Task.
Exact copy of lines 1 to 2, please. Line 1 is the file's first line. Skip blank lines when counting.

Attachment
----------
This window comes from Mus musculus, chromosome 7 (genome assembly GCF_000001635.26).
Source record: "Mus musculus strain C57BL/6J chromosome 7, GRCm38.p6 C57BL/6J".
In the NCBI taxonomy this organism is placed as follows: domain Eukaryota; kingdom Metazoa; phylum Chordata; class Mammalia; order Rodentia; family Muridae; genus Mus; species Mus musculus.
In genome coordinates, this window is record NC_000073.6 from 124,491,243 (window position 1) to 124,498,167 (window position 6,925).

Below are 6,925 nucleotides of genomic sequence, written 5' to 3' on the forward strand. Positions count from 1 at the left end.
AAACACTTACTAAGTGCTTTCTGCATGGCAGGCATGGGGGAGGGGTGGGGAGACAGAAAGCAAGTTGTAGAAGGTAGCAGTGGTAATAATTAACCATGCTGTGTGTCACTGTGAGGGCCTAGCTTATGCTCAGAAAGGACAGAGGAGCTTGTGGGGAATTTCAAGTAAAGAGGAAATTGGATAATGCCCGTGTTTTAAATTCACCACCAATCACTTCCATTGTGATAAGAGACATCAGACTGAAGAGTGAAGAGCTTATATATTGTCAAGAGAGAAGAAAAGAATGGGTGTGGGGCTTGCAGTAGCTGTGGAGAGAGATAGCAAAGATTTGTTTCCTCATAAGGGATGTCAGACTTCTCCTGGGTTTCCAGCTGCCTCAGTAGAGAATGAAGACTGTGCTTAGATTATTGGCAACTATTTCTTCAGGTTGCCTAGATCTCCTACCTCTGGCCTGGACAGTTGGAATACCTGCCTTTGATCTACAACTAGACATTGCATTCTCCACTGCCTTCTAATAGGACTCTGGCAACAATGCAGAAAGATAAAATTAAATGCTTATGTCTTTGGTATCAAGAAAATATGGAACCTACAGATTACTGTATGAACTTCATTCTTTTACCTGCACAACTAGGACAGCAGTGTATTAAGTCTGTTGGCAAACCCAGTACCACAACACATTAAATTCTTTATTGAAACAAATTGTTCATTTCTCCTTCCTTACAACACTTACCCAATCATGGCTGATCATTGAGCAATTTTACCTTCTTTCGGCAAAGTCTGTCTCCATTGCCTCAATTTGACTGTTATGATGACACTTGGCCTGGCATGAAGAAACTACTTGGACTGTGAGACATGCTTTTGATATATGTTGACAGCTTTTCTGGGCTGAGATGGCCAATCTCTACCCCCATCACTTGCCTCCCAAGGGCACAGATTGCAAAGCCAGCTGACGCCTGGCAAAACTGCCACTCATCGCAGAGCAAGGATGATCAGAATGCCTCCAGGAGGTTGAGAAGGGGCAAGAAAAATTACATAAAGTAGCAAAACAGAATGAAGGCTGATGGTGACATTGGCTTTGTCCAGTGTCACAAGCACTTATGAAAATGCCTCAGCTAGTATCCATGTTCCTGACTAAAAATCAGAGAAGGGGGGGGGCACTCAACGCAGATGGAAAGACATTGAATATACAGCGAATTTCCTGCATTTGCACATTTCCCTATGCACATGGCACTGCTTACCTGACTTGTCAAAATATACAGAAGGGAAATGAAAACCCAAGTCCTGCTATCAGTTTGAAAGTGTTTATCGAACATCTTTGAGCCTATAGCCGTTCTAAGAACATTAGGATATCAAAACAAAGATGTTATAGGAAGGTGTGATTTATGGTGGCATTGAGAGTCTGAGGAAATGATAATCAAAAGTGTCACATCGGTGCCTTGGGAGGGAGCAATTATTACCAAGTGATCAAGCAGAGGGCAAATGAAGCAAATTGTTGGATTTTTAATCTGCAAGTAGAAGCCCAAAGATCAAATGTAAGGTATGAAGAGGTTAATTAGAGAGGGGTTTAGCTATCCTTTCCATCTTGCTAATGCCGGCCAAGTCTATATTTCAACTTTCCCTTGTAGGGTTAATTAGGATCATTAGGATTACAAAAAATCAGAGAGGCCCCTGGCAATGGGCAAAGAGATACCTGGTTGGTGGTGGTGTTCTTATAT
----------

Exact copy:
This window comes from Mus musculus, chromosome 7 (genome assembly GCF_000001635.26).
Source record: "Mus musculus strain C57BL/6J chromosome 7, GRCm38.p6 C57BL/6J".